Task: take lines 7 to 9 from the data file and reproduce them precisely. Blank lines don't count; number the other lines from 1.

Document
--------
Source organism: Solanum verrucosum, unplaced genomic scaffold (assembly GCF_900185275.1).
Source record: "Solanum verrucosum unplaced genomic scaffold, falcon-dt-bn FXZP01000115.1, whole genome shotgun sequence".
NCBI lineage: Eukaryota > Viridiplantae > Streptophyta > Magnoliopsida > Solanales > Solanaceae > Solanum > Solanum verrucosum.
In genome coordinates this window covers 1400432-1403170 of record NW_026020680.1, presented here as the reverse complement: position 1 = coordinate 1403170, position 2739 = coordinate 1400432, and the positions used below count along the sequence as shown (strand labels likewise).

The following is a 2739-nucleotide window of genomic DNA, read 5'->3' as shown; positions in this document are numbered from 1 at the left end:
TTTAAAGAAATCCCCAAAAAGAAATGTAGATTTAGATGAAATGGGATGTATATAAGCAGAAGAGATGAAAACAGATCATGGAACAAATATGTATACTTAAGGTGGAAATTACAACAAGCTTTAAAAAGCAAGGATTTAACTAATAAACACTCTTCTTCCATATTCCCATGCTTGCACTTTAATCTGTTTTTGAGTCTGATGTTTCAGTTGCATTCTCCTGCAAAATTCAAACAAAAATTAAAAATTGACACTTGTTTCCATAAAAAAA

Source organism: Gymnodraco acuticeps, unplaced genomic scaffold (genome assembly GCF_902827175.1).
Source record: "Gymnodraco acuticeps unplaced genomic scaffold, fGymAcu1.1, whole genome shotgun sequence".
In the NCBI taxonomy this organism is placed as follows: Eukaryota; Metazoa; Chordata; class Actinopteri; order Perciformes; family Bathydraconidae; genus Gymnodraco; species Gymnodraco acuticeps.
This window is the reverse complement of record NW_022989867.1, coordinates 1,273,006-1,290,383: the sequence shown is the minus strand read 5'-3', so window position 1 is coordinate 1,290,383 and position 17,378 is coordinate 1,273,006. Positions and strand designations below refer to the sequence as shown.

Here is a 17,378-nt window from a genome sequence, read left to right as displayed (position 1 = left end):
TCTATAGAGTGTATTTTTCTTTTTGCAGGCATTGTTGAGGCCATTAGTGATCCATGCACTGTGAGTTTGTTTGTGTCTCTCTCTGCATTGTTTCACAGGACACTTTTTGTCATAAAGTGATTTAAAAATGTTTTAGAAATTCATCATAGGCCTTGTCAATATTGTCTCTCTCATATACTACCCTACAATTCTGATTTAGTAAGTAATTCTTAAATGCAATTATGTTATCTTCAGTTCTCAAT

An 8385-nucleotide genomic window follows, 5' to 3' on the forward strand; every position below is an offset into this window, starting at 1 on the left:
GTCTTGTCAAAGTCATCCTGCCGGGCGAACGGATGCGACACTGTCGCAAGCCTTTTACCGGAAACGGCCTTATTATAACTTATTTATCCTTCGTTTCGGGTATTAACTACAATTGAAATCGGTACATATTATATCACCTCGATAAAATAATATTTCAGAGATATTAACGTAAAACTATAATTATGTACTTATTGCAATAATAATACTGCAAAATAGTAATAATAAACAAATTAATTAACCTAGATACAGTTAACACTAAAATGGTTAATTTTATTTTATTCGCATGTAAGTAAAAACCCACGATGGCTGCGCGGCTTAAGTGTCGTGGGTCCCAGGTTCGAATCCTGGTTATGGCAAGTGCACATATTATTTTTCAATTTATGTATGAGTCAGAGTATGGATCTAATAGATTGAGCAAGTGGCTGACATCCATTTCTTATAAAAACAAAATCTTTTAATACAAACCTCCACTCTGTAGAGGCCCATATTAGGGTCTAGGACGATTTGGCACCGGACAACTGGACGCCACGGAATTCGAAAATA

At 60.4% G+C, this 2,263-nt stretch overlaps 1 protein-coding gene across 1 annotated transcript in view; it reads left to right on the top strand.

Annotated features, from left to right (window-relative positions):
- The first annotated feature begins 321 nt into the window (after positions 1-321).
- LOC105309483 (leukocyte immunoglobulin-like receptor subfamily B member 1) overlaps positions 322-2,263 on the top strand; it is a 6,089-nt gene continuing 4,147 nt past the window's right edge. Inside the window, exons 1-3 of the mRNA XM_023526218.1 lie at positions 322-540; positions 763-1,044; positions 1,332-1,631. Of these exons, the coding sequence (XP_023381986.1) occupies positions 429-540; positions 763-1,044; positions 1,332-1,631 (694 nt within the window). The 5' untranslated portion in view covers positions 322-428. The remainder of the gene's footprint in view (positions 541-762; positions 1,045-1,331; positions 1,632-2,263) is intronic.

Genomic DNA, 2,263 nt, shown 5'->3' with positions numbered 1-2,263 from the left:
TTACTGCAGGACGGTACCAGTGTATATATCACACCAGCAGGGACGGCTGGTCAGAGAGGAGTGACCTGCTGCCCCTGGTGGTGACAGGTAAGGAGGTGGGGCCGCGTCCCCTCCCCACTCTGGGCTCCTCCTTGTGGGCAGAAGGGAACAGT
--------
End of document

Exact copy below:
Source organism: Gymnodraco acuticeps, unplaced genomic scaffold (genome assembly GCF_902827175.1).
Source record: "Gymnodraco acuticeps unplaced genomic scaffold, fGymAcu1.1, whole genome shotgun sequence".
In the NCBI taxonomy this organism is placed as follows: Eukaryota; Metazoa; Chordata; class Actinopteri; order Perciformes; family Bathydraconidae; genus Gymnodraco; species Gymnodraco acuticeps.